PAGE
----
In order to avoid “unnecessary and costly litigation”, it has emerged that the DA on Wednesday extended a kind of olive branch to its axed Cape Town mayor Patricia de Lille – only to have it rejected.
With De Lille due to approach the courts on Friday to request an interdict barring the DA from declaring a vacancy in the position of Cape Town mayor, the DA tried to pre-empt matters by offering not to appoint a permanent mayor for three months.
“We are trying to look for a pragmatic approach to stop a very lengthy legal process,” DA deputy federal chair Natasha Mazzone told Daily Maverickon Thursday.
“We want to get to Part B of [De Lille’s] application, which is the review of our constitution.”
The party’s suggestion, emailed to De Lille’s lawyers on Wednesday, was that the DA and De Lille should “focus on resolving the true dispute”, regarding the DA’s right to classify De Lille’s party membership as having expired when she announced her intention to resign.
But while De Lille wants to prevent the mayoral position from being declared vacant, she also wants to retain her post pending the resolution of the rest of the matter. This was not part of the DA’s offer, which made clear that Deputy Mayor Ian Neilson would act as mayor during that period.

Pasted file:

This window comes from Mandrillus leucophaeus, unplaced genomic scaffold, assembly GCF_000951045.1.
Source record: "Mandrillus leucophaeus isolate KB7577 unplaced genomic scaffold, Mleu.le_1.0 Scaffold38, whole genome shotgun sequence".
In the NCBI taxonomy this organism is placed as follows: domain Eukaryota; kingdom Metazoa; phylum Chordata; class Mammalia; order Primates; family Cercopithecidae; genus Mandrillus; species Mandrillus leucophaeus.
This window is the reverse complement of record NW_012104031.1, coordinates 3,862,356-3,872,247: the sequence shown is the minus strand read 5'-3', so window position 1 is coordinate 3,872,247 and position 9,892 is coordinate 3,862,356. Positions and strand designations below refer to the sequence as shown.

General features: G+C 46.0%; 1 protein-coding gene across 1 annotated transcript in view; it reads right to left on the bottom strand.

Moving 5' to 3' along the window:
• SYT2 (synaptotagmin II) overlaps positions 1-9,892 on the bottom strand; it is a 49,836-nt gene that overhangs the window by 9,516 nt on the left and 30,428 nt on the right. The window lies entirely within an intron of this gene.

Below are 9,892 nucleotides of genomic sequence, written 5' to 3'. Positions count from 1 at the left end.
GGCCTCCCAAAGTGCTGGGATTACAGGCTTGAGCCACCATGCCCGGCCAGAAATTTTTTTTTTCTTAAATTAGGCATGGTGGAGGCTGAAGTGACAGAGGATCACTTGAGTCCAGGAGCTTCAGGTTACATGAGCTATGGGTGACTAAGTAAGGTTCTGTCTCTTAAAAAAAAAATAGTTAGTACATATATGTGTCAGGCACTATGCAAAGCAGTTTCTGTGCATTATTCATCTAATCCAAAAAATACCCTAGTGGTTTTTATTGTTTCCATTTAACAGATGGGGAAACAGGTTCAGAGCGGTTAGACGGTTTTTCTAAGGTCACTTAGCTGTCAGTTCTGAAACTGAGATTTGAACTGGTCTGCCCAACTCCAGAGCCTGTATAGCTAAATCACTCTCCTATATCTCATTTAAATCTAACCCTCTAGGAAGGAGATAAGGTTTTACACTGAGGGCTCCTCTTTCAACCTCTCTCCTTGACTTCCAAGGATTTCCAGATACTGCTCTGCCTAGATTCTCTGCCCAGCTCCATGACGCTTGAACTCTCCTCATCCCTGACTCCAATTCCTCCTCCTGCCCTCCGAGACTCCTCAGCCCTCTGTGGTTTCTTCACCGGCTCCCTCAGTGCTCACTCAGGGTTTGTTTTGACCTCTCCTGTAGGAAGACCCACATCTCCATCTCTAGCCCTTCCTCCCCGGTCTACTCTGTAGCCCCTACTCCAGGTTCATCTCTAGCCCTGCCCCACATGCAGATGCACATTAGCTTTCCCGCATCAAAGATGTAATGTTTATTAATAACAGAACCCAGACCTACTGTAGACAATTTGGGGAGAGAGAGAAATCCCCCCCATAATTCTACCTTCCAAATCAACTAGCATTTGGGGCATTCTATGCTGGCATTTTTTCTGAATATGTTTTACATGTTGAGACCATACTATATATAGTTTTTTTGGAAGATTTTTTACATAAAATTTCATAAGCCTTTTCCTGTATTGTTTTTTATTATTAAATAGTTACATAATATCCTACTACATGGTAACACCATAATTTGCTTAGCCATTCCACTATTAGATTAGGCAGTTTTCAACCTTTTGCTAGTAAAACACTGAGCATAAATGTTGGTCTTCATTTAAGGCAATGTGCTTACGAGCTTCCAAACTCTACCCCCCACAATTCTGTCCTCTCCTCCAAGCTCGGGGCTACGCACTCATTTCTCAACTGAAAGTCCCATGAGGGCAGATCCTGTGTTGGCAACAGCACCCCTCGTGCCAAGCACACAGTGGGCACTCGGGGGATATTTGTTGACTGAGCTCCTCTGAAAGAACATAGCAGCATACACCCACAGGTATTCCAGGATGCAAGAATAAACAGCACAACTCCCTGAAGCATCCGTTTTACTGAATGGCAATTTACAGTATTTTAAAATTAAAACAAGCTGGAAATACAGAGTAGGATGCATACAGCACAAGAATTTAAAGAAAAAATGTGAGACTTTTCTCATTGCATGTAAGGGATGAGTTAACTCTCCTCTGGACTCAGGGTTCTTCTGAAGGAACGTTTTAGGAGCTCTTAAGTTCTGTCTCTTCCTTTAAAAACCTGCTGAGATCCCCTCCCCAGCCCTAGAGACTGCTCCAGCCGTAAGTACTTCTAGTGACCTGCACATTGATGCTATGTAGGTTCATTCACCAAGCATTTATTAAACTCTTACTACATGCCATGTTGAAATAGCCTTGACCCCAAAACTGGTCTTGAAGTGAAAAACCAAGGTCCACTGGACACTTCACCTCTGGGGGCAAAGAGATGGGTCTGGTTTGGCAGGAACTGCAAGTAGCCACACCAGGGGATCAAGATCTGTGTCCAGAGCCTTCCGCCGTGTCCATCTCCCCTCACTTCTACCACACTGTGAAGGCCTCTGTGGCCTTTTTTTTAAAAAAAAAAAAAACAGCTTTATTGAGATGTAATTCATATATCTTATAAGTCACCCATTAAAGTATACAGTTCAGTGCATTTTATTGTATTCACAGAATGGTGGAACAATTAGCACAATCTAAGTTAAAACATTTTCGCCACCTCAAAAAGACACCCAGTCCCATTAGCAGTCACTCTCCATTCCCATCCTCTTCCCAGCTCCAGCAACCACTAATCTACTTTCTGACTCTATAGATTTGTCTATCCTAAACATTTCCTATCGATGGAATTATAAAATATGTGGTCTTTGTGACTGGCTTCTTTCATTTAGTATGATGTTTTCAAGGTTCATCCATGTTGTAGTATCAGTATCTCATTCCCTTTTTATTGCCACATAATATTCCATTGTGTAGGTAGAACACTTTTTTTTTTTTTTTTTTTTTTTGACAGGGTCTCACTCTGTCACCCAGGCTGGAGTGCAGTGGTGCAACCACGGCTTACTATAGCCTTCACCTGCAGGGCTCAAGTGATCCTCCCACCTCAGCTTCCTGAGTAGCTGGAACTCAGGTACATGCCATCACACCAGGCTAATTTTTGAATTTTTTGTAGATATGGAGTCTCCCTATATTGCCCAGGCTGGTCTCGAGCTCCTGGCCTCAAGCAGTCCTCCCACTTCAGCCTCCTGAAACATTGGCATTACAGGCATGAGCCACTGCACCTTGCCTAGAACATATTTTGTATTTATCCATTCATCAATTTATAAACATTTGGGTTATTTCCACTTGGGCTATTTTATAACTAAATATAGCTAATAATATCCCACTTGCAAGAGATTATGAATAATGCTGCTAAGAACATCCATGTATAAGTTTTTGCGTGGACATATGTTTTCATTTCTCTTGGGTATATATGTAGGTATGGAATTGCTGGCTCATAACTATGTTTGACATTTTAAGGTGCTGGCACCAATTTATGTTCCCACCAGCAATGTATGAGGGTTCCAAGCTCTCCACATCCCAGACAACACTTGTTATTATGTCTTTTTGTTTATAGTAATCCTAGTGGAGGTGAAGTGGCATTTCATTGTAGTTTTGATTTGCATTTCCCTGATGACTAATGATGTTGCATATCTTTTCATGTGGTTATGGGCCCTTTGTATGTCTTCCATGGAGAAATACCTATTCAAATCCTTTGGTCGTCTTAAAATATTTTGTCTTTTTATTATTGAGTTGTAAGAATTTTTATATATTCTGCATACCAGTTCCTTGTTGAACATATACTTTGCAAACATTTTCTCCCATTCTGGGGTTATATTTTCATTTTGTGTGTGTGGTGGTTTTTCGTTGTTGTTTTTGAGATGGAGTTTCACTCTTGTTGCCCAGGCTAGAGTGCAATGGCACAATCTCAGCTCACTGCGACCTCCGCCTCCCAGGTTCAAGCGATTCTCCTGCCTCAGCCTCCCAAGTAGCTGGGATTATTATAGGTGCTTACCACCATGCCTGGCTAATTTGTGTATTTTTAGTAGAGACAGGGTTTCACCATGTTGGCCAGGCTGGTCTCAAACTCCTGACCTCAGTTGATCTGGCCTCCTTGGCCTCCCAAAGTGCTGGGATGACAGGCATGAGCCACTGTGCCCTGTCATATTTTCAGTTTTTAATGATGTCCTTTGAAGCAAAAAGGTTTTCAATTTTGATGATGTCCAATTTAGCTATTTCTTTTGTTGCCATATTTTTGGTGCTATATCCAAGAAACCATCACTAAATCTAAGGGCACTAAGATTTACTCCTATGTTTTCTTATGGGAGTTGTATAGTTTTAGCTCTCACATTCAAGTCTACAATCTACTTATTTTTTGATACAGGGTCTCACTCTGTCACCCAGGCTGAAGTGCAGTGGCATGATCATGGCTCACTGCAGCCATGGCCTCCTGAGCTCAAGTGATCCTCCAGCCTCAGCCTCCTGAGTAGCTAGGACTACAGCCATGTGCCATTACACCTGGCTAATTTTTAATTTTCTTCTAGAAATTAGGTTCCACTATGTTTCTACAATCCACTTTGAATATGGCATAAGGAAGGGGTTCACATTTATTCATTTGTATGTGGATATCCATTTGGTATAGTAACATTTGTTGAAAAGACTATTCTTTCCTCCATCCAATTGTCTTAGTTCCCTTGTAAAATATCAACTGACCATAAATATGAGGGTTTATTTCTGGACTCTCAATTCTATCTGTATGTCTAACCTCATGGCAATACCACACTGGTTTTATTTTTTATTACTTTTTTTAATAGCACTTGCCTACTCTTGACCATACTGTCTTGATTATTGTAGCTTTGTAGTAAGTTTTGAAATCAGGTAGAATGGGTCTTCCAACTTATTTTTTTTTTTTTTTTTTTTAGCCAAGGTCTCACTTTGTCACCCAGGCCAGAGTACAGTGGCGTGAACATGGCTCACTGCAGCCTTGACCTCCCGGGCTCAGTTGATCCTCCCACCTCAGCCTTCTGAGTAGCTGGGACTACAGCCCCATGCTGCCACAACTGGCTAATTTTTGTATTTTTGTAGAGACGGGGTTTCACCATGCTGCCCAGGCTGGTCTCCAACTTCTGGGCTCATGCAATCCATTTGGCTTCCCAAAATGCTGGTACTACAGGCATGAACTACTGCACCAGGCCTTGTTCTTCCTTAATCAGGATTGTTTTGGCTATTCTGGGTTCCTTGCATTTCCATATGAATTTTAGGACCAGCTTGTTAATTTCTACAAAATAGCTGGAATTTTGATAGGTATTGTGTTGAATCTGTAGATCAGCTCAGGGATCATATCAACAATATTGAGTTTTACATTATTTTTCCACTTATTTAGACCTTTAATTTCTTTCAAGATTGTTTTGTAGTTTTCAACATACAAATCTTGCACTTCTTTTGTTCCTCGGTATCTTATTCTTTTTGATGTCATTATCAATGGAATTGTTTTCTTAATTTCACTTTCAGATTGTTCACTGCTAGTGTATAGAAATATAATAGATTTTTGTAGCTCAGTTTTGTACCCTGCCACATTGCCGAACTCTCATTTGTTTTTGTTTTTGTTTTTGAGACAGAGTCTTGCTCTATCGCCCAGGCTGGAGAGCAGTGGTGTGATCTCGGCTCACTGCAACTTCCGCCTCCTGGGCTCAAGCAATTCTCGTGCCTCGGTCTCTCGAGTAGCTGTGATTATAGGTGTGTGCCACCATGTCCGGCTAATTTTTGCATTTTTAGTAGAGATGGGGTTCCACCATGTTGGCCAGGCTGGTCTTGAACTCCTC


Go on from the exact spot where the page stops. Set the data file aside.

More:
As a result: no dice from De Lille.
“My lawyers have responded and we have rejected the offer. We are proceeding with the High Court matter on Friday,” De Lille told Daily Maverick.
This is not the first attempt by the DA to resolve the De Lille matter outside the courts.
On Wednesday, the party confirmed that leader Mmusi Maimane had previously offered De Lille a post as a DA member of Parliament if she would walk away from the mayoral role. Mazzone said, however, that the MP job offer had been made before the true extent of De Lille’s wrongdoing was known to the party.
De Lille, meanwhile, took to Twitter on Thursday morning to announce that Economic Freedom Fighters-aligned advocate Dali Mpofu would be joining her legal team for Friday’s court application.
Mpofu previously represented De Lille in a February application to compel a vote of no confidence against her to be conducted via secret ballot. In that instance, the judge stopped short of ordering a secret ballot, but upheld the right of DA councillors to vote according to their consciences. DM
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